Blind termites hear killer ants coming millimeters away
They might be close in terms of appearance but ants and termites are far from friends. These little critters share a hostility that can be traced back millions of years, one that often manifests in their respective armies fighting to the death. In spite of this, blind termites have been known to go about their activities within just millimeters of ant nests. So how do they keep the peace? Australian scientists believe they have found the answer – the termites' ability to hear micro-vibrations produced by the footprints of predatory ants, a trait that helps them avoid confrontation and might offer valuable lessons for counter-espionage and pest control.
It had been thought that termites get a sense of ants' whereabouts either through reading their chemical or acoustic signals, but until now scientists couldn't be sure which one. Researchers at Sydney's University of New South Wales (UNSW) made their discovery after designing a highly sensitive vibration setup inside an anechoic chamber – that is, a space free from echo.
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"Our task was to measure minuscule vibrations caused by the footsteps of insects with a weight of only a few milligrams," explains UNSW's Sebastian Oberst. "I had to enter an anechoic room which absorbed all sound reflections and that was decoupled from the building, but still we picked up vibrations from people in the building. We had to decouple the equipment within the room. The vibration of some termite species are so tiny that you wouldn't feel them walking on your skin."
This environment provided the researchers with a number of interesting insights on insect behavior. They studied 16 termite species and found them to be up to 100 times quieter than certain types of ants, with the respective footsteps likened to tip-toeing versus stomping. There was an exception, with one specific ant species that hunts solo almost as quiet as the termites.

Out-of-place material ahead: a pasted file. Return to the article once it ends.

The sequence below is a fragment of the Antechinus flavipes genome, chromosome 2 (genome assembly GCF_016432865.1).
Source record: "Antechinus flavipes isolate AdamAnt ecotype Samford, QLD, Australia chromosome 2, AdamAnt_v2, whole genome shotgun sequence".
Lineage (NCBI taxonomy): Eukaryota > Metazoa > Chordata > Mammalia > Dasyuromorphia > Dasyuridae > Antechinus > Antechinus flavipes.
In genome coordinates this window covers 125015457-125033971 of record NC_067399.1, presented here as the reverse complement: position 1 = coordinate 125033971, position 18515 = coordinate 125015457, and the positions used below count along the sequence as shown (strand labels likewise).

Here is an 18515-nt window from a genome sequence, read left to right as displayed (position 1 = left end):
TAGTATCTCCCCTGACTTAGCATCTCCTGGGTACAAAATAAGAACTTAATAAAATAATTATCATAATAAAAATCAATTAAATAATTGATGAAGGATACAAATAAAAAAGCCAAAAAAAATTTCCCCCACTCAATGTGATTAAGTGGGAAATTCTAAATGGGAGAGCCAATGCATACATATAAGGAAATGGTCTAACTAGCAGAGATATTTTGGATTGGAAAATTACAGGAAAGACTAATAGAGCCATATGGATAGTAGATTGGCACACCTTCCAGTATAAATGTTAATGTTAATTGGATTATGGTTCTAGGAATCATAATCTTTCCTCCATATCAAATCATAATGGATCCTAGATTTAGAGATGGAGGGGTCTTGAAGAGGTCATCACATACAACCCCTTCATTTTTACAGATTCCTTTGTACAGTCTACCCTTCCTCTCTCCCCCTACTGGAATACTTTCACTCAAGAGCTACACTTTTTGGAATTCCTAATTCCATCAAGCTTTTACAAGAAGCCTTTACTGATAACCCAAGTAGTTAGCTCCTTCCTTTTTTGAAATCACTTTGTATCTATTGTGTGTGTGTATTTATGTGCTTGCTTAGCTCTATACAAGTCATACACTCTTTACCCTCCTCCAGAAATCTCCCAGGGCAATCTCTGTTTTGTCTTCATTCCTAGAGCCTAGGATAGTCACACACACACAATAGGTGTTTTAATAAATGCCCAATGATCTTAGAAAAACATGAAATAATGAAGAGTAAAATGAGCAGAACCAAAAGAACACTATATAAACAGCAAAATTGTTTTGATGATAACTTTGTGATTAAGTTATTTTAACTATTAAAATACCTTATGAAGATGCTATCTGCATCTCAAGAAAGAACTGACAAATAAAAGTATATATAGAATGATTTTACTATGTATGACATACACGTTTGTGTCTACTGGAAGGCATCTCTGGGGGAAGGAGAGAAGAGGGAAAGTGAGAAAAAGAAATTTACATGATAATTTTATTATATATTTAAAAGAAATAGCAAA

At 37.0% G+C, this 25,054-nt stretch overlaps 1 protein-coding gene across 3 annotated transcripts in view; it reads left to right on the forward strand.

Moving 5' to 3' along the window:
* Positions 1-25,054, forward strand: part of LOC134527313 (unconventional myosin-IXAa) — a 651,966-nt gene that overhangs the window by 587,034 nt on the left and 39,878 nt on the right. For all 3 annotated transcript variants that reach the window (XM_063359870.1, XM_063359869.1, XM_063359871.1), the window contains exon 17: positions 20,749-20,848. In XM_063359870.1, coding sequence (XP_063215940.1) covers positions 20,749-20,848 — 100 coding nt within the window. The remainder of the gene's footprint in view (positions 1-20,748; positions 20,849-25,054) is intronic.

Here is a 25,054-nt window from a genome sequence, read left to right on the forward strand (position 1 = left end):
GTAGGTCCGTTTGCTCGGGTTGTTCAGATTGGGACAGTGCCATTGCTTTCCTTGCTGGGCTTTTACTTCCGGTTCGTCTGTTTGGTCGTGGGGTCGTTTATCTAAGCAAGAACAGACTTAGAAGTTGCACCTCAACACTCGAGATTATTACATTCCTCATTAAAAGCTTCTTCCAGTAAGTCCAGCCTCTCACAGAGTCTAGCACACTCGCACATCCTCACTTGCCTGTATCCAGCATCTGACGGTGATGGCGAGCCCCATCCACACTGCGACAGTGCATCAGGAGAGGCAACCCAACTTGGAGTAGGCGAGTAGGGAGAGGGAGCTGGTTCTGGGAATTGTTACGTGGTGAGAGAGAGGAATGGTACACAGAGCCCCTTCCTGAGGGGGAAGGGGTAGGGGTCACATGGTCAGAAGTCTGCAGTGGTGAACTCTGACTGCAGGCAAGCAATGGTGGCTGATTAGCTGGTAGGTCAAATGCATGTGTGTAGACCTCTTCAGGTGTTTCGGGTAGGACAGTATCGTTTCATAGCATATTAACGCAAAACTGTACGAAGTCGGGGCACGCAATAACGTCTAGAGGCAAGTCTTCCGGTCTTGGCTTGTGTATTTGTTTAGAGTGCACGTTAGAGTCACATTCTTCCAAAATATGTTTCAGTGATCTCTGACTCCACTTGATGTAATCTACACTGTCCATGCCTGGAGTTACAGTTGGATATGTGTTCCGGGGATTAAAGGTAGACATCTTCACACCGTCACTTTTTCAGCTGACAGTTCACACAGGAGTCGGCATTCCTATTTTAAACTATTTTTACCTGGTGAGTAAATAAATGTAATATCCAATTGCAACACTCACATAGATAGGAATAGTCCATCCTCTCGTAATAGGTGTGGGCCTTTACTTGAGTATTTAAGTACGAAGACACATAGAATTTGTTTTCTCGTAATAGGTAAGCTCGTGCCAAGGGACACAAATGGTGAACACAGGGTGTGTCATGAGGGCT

But what really piqued the team's interest were observations that the termite species Coptotermes acinaciformis was able to detect its major predator, the ant Iridomyrmex purpureus through thin wood using only vibrational cues, (without help from chemical signals).
Where this information might come in handy for us is by helping advance technologies that rely on acoustic signatures. This would require further studies on how exactly termites extract the specific vibrations from the ant footsteps from background noise, but the researchers say discoveries in that area could one day help researchers working in defense and counter-espionage.
Furthermore, if this knowledge can be leveraged for the purposes of pest control, it could be a game-changer. Imagine if instead of spraying toxic chemicals around your house the acoustic signals of ants and termites could be used instead. The researchers note that there is still much study to do before that becomes a reality, but their latest work does raise that possibility.
The research was published in the journal Ecology Letters.
Source: University of New South Wales